It was a strange sight for a wedding reception.
Most guests supported Blood Kumar's initiative
The newly married couple lying down in makeshift beds, donating blood.
For the 40-year-old bridegroom, such donations have become routine.
He is popularly known as Blood Kumar.
An employee of the Indian Space Research Organisation, which has its headquarters in Bangalore, Blood Kumar is the doyen of the local blood donor circuit.
He said that it seemed obvious to turn his wedding ceremony into a collective blood donor session.
Guests arriving with presents found themselves cajoled by Blood Kumar and his wife Mangalam to join the blood party, held at a corner of the wedding hall in a busy part of the city.
Mangalam overcame her worries about the unusual wedding
Most of the 52 invitees ranging from film stars to high-powered businessmen - were supportive of the initiative.
"I don't think he is crazy. It is a mission for him. I thought this was a good opportunity to donate blood and encourage him to do what he is doing," said C Dinesh Kumar, an executive with a leading bank.
"I thought this was the best way to spread the message," said Blood Kumar, who braved opposition from his parents to link the reception with a blood donation session.
"Shedding blood on an occasion like a wedding is considered inauspicious," he explained.
"A lot of people think I am mad but I don't care what they say. I was determined that my wedding - our special day - would also be a blood donor's party."
Blood Kumar said that his wife, who was a first-time donor, was initially nervous.
"She is getting to know me and is very supportive," said Blood Kumar with reassuring confidence.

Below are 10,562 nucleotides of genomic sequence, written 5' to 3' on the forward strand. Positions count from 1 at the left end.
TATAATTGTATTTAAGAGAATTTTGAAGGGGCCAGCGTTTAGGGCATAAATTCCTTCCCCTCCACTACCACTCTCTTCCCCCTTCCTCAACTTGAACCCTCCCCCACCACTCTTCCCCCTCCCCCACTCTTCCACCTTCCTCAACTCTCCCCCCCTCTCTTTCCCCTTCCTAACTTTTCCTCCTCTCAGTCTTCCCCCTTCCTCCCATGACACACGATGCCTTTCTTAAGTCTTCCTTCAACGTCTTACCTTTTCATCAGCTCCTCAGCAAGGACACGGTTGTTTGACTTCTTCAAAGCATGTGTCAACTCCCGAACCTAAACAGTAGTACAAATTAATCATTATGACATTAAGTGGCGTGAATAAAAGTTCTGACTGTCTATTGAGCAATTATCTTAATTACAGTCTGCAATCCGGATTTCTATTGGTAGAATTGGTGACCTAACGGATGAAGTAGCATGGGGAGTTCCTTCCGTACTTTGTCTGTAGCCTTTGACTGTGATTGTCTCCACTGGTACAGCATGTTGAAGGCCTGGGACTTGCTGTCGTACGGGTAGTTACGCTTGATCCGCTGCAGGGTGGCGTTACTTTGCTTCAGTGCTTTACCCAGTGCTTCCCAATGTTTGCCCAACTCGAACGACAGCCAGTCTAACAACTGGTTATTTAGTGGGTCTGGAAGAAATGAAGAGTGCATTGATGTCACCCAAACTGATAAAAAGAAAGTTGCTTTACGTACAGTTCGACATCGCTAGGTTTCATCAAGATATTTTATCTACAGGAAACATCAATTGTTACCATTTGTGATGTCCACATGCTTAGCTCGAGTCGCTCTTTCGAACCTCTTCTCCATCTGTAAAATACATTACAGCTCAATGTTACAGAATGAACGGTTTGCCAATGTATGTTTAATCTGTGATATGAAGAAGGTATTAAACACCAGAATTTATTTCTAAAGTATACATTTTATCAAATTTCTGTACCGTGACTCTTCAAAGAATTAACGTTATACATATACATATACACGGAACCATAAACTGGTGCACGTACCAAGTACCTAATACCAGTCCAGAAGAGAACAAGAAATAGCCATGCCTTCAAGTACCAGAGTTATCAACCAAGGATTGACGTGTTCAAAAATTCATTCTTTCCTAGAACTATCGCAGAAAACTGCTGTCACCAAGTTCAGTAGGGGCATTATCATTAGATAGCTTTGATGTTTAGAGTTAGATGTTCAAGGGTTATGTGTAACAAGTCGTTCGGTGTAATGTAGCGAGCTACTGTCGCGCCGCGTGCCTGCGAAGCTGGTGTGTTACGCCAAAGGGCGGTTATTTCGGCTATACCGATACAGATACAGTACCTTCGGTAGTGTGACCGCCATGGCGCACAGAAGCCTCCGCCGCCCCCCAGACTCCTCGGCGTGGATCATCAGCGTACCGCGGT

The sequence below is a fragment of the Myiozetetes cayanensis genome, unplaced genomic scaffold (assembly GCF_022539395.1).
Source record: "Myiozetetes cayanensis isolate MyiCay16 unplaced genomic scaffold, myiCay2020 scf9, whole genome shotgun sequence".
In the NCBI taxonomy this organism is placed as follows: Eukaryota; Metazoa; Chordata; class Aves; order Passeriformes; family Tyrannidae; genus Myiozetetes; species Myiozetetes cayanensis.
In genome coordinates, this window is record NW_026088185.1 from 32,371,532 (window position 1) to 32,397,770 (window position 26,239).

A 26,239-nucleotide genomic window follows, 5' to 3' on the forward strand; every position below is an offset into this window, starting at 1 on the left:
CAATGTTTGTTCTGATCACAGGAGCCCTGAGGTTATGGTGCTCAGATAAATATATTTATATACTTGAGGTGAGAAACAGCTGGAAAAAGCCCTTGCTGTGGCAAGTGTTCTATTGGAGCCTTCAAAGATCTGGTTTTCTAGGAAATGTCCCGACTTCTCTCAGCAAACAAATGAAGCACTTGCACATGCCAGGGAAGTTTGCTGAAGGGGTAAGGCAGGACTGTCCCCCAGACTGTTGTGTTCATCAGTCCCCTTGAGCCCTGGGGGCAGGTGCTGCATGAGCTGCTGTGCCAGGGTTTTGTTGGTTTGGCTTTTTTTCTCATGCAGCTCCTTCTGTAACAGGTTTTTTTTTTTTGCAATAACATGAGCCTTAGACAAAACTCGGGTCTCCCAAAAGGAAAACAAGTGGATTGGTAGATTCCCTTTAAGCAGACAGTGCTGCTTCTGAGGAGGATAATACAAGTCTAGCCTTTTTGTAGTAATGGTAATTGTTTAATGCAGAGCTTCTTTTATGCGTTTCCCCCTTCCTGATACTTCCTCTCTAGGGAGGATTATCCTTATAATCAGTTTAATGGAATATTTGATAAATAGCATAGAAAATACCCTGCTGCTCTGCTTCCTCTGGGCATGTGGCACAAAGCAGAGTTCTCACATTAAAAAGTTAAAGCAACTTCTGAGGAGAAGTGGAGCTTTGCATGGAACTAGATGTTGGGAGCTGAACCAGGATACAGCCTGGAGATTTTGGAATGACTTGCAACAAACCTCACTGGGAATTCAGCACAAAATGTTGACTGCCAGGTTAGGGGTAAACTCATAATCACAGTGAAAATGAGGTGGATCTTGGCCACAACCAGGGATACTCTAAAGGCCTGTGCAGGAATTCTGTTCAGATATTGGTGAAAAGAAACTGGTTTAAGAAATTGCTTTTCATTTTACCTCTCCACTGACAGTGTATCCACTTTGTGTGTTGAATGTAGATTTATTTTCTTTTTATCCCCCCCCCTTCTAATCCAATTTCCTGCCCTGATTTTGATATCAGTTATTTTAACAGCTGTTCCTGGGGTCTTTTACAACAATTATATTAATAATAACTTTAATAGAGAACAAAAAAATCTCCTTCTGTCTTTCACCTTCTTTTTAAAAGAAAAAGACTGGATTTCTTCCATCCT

The blood donation at his wedding is the 81st to be completed by him since his mission began when he saw many children dying in a circus fire in the 1980s.
"I went to the hospital and saw the need for blood to save lives. From then on I have not stopped," he said.
Bangalore needs up to 600 bottles of blood a day for emergencies
Blood Kumar now makes sure that he is rarely more than a telephone call away during emergencies, and has even taken steps to update a blood donor directory that is a godsend to needy friends and strangers.
Local medics are also impressed.
"Blood camps are often considered insignificant events," said Manipal Hospital's Transfusion Services chief C Shivaram.
"But it is only when you link them with functions like weddings or birthdays that people stop and take notice.
"That is why we encourage blood donation camps, so that the message goes out in a big way."
Bangalore - with a population of over six million - needs 500 to 600 bottles of blood a day for emergencies.
Half the requirement is met by voluntary donors.
"But we need more to meet the shortage, because many lives can be saved in this way," said Mr Shivaram.